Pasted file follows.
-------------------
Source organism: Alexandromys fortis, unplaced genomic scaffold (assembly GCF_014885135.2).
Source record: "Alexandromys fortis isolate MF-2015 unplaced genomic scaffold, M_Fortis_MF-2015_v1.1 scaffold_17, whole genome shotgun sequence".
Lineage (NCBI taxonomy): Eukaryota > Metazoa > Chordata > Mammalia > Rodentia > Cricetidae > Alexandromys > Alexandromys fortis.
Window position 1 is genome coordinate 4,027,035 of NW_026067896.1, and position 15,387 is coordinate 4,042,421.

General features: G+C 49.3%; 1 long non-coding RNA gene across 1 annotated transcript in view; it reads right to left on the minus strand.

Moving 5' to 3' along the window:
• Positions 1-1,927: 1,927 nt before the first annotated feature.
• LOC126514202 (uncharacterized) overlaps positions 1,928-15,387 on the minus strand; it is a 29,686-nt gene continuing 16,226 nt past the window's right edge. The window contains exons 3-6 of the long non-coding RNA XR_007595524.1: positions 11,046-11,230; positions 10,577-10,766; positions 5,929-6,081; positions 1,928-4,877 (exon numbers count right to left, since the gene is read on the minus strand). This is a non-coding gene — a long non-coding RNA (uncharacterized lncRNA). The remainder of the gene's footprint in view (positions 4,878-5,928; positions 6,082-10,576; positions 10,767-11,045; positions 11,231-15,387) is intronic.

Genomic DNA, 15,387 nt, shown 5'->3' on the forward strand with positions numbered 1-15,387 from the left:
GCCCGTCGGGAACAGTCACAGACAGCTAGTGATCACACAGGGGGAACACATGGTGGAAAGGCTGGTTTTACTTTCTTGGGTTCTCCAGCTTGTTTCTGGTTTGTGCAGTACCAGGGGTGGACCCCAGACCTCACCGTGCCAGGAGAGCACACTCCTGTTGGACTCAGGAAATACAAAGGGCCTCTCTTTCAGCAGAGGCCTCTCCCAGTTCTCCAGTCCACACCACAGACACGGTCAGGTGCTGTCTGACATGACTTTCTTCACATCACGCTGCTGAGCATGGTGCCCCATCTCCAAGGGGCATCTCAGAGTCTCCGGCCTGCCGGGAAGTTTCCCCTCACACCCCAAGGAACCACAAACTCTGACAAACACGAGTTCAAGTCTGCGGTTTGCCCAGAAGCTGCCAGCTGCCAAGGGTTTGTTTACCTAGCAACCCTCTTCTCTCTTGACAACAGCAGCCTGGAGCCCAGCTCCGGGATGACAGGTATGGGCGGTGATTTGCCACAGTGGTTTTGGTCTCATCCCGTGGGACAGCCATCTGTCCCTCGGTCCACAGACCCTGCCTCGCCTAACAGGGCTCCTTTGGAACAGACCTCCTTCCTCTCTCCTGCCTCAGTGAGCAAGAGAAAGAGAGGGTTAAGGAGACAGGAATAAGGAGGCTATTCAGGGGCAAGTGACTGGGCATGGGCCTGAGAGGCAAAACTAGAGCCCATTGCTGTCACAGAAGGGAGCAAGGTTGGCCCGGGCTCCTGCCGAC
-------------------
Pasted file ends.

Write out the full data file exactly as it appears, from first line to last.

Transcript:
Source organism: Alexandromys fortis, unplaced genomic scaffold (assembly GCF_014885135.2).
Source record: "Alexandromys fortis isolate MF-2015 unplaced genomic scaffold, M_Fortis_MF-2015_v1.1 scaffold_17, whole genome shotgun sequence".
Lineage (NCBI taxonomy): Eukaryota > Metazoa > Chordata > Mammalia > Rodentia > Cricetidae > Alexandromys > Alexandromys fortis.
Window position 1 is genome coordinate 4,027,035 of NW_026067896.1, and position 15,387 is coordinate 4,042,421.

General features: G+C 49.3%; 1 long non-coding RNA gene across 1 annotated transcript in view; it reads right to left on the minus strand.

Moving 5' to 3' along the window:
• Positions 1-1,927: 1,927 nt before the first annotated feature.
• LOC126514202 (uncharacterized) overlaps positions 1,928-15,387 on the minus strand; it is a 29,686-nt gene continuing 16,226 nt past the window's right edge. The window contains exons 3-6 of the long non-coding RNA XR_007595524.1: positions 11,046-11,230; positions 10,577-10,766; positions 5,929-6,081; positions 1,928-4,877 (exon numbers count right to left, since the gene is read on the minus strand). This is a non-coding gene — a long non-coding RNA (uncharacterized lncRNA). The remainder of the gene's footprint in view (positions 4,878-5,928; positions 6,082-10,576; positions 10,767-11,045; positions 11,231-15,387) is intronic.

Genomic DNA, 15,387 nt, shown 5'->3' on the forward strand with positions numbered 1-15,387 from the left:
GCCCGTCGGGAACAGTCACAGACAGCTAGTGATCACACAGGGGGAACACATGGTGGAAAGGCTGGTTTTACTTTCTTGGGTTCTCCAGCTTGTTTCTGGTTTGTGCAGTACCAGGGGTGGACCCCAGACCTCACCGTGCCAGGAGAGCACACTCCTGTTGGACTCAGGAAATACAAAGGGCCTCTCTTTCAGCAGAGGCCTCTCCCAGTTCTCCAGTCCACACCACAGACACGGTCAGGTGCTGTCTGACATGACTTTCTTCACATCACGCTGCTGAGCATGGTGCCCCATCTCCAAGGGGCATCTCAGAGTCTCCGGCCTGCCGGGAAGTTTCCCCTCACACCCCAAGGAACCACAAACTCTGACAAACACGAGTTCAAGTCTGCGGTTTGCCCAGAAGCTGCCAGCTGCCAAGGGTTTGTTTACCTAGCAACCCTCTTCTCTCTTGACAACAGCAGCCTGGAGCCCAGCTCCGGGATGACAGGTATGGGCGGTGATTTGCCACAGTGGTTTTGGTCTCATCCCGTGGGACAGCCATCTGTCCCTCGGTCCACAGACCCTGCCTCGCCTAACAGGGCTCCTTTGGAACAGACCTCCTTCCTCTCTCCTGCCTCAGTGAGCAAGAGAAAGAGAGGGTTAAGGAGACAGGAATAAGGAGGCTATTCAGGGGCAAGTGACTGGGCATGGGCCTGAGAGGCAAAACTAGAGCCCATTGCTGTCACAGAAGGGAGCAAGGTTGGCCCGGGCTCCTGCCGAC